The Bulls trade deadline acquisition for Otto Porter looks to be a good fit on the court, and they didn’t give up much in the deal. But as acknowledged by the team itself, there was a sacrifice in the opportunity cost with forgoing future cap space.
We are realistic in terms of what the free agent market is. We’re not in the position to go after the big names, the franchise changers. We’re looking at things realistically. We also looked ahead to this summer and even the summer beyond, looked at available wings and versatile players, and the list is what it is, no guarantees of getting players like that. We thought this was a perfect opportunity to get a player like Otto.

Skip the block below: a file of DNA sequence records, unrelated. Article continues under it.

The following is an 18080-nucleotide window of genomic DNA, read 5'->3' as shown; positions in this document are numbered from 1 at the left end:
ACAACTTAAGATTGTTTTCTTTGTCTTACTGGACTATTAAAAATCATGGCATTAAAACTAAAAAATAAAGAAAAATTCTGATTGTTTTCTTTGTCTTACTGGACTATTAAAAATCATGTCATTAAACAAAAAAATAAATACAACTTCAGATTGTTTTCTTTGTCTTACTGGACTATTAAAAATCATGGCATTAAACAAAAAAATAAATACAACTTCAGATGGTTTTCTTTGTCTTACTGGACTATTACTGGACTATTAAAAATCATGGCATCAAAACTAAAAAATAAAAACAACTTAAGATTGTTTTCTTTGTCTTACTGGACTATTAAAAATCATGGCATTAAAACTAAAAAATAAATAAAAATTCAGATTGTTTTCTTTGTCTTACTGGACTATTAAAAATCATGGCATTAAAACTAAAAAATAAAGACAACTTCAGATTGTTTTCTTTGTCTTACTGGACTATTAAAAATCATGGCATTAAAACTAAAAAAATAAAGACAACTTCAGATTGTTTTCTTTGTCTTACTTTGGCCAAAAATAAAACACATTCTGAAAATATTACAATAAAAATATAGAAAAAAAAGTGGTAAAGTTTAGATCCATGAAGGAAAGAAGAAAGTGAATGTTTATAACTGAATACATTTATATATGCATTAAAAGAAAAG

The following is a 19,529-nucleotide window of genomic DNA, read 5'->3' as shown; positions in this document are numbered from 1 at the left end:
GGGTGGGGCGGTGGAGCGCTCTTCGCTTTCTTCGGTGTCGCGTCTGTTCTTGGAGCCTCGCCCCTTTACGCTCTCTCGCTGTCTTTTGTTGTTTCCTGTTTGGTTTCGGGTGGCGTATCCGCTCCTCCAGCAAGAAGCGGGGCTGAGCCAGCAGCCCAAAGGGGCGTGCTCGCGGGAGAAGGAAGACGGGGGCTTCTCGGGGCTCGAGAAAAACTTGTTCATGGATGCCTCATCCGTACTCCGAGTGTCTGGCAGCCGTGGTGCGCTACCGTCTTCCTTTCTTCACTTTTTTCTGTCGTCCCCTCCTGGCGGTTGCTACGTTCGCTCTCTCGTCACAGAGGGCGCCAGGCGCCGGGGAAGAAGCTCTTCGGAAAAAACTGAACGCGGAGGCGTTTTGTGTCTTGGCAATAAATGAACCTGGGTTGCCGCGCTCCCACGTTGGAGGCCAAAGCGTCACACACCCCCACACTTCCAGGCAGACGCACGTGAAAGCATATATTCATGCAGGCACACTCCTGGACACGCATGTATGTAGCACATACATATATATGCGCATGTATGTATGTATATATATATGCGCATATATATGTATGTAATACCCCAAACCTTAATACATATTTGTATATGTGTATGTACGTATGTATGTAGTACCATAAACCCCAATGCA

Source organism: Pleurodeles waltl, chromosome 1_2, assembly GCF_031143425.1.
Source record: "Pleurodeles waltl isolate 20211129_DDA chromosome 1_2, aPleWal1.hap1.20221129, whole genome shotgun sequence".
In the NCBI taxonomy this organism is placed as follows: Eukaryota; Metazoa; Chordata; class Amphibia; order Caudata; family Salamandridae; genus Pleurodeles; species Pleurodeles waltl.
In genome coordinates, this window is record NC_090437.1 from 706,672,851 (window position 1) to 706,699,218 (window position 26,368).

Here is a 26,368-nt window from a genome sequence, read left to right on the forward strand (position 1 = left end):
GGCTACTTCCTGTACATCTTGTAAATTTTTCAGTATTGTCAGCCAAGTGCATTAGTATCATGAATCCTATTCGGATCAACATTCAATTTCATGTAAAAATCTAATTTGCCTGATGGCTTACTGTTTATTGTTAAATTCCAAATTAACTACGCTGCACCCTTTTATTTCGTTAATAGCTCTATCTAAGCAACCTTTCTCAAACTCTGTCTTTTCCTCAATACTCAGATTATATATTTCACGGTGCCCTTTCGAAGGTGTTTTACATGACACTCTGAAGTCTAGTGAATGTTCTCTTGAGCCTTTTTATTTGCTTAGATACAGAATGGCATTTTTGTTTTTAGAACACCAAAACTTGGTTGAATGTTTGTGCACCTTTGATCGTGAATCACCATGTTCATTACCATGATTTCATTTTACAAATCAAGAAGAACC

Now, there are valid arguments that support management’s decision to play the “realistic” card, none bigger than the likelihood that no star player would commit their prime years to a franchise fumbling through a rebuild. By admitting this, though, it runs counter to what the Bulls braintrust has told us for years when it came to their designs: don’t have big long-term money on the books, because cap space is an asset.
2016 Trade Deadline
Let’s go all the way back to the 2016 trade deadline, before the cap spike. You may recall rumours surrounding then-Bull Pau Gasol, the most pertinent of which being a deal that would’ve sent Gasol to the Sacramento Kings. It never went ahead. Asked by K.C. Johnson of the Chicago Tribune why the Bulls elected not to deal Gasol, general manager Gar Forman offered up this infamous line.